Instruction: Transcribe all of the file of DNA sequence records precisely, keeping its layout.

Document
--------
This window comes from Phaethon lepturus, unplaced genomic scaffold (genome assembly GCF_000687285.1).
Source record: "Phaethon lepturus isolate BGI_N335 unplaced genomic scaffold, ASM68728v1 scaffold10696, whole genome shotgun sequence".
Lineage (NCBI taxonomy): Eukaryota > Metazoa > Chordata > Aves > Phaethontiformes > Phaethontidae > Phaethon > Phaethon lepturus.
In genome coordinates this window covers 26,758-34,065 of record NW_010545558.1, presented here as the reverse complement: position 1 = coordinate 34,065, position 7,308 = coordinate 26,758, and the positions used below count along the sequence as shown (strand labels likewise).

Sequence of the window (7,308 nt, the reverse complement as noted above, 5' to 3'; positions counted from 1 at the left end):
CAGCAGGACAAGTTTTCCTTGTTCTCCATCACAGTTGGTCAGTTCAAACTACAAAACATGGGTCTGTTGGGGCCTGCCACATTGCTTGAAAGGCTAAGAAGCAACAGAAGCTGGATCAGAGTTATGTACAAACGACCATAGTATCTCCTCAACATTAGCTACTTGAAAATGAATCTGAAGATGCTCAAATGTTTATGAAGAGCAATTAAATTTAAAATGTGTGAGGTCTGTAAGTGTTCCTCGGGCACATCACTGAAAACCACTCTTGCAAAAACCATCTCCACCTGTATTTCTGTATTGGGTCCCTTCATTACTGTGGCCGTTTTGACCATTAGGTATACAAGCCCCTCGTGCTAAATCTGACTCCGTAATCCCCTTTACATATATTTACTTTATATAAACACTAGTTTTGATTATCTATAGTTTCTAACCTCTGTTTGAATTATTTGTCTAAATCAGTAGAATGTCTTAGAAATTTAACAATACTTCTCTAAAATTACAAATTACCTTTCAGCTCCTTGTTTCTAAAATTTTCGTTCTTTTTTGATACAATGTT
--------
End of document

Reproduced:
This window comes from Phaethon lepturus, unplaced genomic scaffold (genome assembly GCF_000687285.1).
Source record: "Phaethon lepturus isolate BGI_N335 unplaced genomic scaffold, ASM68728v1 scaffold10696, whole genome shotgun sequence".
Lineage (NCBI taxonomy): Eukaryota > Metazoa > Chordata > Aves > Phaethontiformes > Phaethontidae > Phaethon > Phaethon lepturus.
In genome coordinates this window covers 26,758-34,065 of record NW_010545558.1, presented here as the reverse complement: position 1 = coordinate 34,065, position 7,308 = coordinate 26,758, and the positions used below count along the sequence as shown (strand labels likewise).

Sequence of the window (7,308 nt, the reverse complement as noted above, 5' to 3'; positions counted from 1 at the left end):
CAGCAGGACAAGTTTTCCTTGTTCTCCATCACAGTTGGTCAGTTCAAACTACAAAACATGGGTCTGTTGGGGCCTGCCACATTGCTTGAAAGGCTAAGAAGCAACAGAAGCTGGATCAGAGTTATGTACAAACGACCATAGTATCTCCTCAACATTAGCTACTTGAAAATGAATCTGAAGATGCTCAAATGTTTATGAAGAGCAATTAAATTTAAAATGTGTGAGGTCTGTAAGTGTTCCTCGGGCACATCACTGAAAACCACTCTTGCAAAAACCATCTCCACCTGTATTTCTGTATTGGGTCCCTTCATTACTGTGGCCGTTTTGACCATTAGGTATACAAGCCCCTCGTGCTAAATCTGACTCCGTAATCCCCTTTACATATATTTACTTTATATAAACACTAGTTTTGATTATCTATAGTTTCTAACCTCTGTTTGAATTATTTGTCTAAATCAGTAGAATGTCTTAGAAATTTAACAATACTTCTCTAAAATTACAAATTACCTTTCAGCTCCTTGTTTCTAAAATTTTCGTTCTTTTTTGATACAATGTT